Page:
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Human Rights Grants Call (Core grants)

Due to the pandemic and the results of our financial analysis, we are inviting additional organizations to submit applications by 27th November 2020. New applicants should comply with all eligibility rules outlined in the original call AND work exclusively or primarily on women’s and girls’ rights.

Questions and answers:

If you have a question about the grant application process, please look below for answers. If you cannot find your answer there, send us an email at obshchestvennaya.podderzhka.sp[at]gmail.com . Your question (anonymized) and our answer will also be published at http://peacebuildinguk.org/grants/human-rights-grants-call/grants-faq-en/ – our Frequently Asked Questions section.

Eligibility to apply:

Grant applicants must be:

  • Registered as non-commercial, non-government organizations in the Russian Federation. They must have been registered before December 1, 2019.
  • In exceptional cases, registration as a non-commercial organization is not required, if the group of people behind the entity has made an informed, deliberate and documented (before December 1, 2019) decision that registration as a non-commercial entity would negatively impact the dynamics, values and authenticity of their collective. In this case, however, another registered Russian non-commercial entity must be found that can act as a financial administrator. That administrator has to comply with our financial management requirements.
  • Organizations that have a track record of no less than two years of work at the time of application. If they got registered at a later point, they are still eligible to apply, as long as they can demonstrate that they started working at least two years prior to December 1, 2019.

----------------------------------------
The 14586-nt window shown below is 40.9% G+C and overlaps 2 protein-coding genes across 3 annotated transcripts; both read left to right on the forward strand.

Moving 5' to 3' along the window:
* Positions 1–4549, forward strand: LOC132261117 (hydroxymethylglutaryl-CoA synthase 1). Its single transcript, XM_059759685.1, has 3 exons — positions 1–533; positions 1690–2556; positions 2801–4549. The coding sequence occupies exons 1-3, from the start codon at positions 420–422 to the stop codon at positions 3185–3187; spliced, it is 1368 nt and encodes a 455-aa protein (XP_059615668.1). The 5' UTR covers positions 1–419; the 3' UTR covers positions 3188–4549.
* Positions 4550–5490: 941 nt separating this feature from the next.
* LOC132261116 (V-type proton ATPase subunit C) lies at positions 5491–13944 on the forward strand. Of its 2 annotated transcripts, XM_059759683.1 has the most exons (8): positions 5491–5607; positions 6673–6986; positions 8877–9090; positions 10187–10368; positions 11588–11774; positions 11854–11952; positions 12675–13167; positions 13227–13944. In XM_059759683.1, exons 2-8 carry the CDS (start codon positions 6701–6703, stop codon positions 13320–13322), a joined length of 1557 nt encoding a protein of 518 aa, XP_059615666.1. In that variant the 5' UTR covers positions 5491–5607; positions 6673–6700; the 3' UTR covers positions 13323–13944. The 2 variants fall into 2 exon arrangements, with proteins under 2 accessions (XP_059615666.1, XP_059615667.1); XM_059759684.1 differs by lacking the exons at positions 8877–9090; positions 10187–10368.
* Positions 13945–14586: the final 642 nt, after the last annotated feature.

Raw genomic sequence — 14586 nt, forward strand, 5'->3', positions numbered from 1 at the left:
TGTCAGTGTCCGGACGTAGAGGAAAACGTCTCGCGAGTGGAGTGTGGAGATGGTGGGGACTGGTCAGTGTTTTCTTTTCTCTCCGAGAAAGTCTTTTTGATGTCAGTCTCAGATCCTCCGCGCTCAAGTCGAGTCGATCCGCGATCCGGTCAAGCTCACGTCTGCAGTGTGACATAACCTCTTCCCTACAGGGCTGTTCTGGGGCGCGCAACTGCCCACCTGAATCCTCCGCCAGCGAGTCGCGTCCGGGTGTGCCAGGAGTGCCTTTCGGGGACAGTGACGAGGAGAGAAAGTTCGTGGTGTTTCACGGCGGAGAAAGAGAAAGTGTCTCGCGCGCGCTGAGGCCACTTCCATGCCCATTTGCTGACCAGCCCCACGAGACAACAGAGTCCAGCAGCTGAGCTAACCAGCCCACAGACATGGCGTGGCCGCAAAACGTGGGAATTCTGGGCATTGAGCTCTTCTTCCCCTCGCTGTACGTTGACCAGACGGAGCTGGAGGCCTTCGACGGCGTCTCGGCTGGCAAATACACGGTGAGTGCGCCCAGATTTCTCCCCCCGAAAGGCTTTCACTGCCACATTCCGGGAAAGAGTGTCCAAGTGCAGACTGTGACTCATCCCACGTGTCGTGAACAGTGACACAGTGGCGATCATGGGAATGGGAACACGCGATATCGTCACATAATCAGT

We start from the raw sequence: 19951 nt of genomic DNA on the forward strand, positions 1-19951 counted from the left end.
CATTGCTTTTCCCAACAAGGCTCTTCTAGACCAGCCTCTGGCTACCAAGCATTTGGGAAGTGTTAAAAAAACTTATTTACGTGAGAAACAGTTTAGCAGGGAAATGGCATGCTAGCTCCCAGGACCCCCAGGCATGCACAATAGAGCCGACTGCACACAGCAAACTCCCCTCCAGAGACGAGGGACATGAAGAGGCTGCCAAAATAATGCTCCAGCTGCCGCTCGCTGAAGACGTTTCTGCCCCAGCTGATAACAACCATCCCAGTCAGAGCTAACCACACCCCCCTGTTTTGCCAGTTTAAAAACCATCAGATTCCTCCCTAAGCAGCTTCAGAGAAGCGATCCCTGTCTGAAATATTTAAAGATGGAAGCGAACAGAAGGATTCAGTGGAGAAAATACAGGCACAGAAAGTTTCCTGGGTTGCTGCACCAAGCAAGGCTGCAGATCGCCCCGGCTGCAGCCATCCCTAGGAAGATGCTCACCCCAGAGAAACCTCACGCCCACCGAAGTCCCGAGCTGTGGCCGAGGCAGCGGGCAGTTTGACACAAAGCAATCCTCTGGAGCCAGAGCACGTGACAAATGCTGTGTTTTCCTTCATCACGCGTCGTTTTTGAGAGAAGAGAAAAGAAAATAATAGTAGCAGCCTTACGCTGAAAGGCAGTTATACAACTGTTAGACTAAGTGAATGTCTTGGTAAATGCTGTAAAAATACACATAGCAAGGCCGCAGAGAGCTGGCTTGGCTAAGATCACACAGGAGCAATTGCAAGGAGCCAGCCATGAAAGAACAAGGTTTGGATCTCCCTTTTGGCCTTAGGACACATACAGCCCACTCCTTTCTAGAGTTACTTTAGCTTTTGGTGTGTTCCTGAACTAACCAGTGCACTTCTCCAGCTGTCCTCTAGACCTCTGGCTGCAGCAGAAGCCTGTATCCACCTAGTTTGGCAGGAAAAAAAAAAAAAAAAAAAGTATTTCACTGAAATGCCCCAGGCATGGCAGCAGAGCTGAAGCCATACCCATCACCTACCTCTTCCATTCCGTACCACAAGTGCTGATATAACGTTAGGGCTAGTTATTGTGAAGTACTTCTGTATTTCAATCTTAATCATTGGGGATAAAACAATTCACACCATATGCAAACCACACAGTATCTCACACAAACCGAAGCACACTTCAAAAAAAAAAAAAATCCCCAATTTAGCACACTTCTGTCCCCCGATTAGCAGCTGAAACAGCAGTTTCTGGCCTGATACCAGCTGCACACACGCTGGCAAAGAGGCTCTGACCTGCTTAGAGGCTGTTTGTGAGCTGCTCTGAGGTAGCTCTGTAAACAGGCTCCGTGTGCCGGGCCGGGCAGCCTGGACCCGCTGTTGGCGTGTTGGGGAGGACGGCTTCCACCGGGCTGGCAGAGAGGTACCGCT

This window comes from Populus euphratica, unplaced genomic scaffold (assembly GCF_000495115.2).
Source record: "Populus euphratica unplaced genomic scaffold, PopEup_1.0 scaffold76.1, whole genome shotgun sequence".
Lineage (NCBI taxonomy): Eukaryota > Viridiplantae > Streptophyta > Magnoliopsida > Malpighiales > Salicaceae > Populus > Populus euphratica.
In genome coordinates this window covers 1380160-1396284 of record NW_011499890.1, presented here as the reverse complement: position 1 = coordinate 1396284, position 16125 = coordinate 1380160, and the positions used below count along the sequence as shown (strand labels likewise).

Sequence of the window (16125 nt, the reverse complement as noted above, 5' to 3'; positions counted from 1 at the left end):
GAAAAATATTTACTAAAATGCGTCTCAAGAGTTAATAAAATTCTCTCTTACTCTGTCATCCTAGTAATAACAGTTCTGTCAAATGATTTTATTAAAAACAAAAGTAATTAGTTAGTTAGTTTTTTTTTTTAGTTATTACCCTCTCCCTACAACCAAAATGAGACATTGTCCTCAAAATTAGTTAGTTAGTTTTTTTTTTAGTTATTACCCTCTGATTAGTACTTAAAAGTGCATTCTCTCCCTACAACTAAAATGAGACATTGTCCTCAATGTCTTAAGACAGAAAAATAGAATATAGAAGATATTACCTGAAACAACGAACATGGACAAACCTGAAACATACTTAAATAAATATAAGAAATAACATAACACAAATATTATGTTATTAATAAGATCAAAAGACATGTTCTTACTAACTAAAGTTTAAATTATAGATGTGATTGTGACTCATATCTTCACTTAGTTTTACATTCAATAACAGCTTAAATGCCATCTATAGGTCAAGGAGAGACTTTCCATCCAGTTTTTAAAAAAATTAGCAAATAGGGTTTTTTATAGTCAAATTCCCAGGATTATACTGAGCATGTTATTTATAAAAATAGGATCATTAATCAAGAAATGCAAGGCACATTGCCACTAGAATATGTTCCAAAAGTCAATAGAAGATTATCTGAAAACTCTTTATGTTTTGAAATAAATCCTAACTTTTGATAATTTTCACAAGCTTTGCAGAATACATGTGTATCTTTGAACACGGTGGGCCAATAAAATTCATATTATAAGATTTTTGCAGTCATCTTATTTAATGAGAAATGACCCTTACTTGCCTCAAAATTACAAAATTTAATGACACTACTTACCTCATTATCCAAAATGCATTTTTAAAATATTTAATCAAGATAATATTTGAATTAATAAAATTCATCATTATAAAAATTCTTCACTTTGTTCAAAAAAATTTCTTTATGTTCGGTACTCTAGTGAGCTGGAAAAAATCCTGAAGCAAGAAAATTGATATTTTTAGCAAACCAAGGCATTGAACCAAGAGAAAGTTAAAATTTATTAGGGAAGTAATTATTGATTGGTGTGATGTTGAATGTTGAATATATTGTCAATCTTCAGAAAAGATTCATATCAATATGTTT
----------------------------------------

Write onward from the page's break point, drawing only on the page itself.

• Willing and able to receive wire transfers into their official, organizational bank accounts in Russia, based on a contract with Peacebuilding UK.
  • With a proven track record of complying with all applicable Russian laws – labour law, tax law, laws applying to non-commercial organizations etc.
  • Have a track record of sound financial management. This is not just because we consider this indispensable, but also because our grant-making and thus the financial management of our grantees will be audited in great detail by our donor, the European Commission. This financial management track record can be demonstrated by recent audits by reputable Russian and international auditing companies, or sharing your accounting records with our financial manager. If you are not certain whether your financial management complies with our requirements, please contact us, and we can review it together. Please be aware that this means that already during the selection process, we will have to do a basic review of your financial management.
  • Registered and de facto operating in a municipality of less than 2 million residents, where they conduct all or most of their work. Organizations conducting their work nationwide or in more than 5 Federal subjects are not eligible. Why? Because this grant competition is supposed to strengthen organizations who focus on protecting the human rights of residents of their community, including by being easily accessible to them on a local level.
  • Organizations of an annual budget of an average of 100 000 € (on this, exceptions may be made, especially if more than 50% of their funding for the anticipated grant period is already secured). This may be their de facto budget (measured on average over the past 5 years), or their demonstrated budget needs. However, the distance between the de facto budget and the budget needs can’t be too great. For example, if your organization has never raised more than €10 000 a year, but dreams of all the great things it might do with €100 000, it is not eligible for this grant call. However, it may be eligible for another current grant call, for smaller human rights organizations, by our partner organization Stichting Justice Initiative [https://www.srji.org/en/].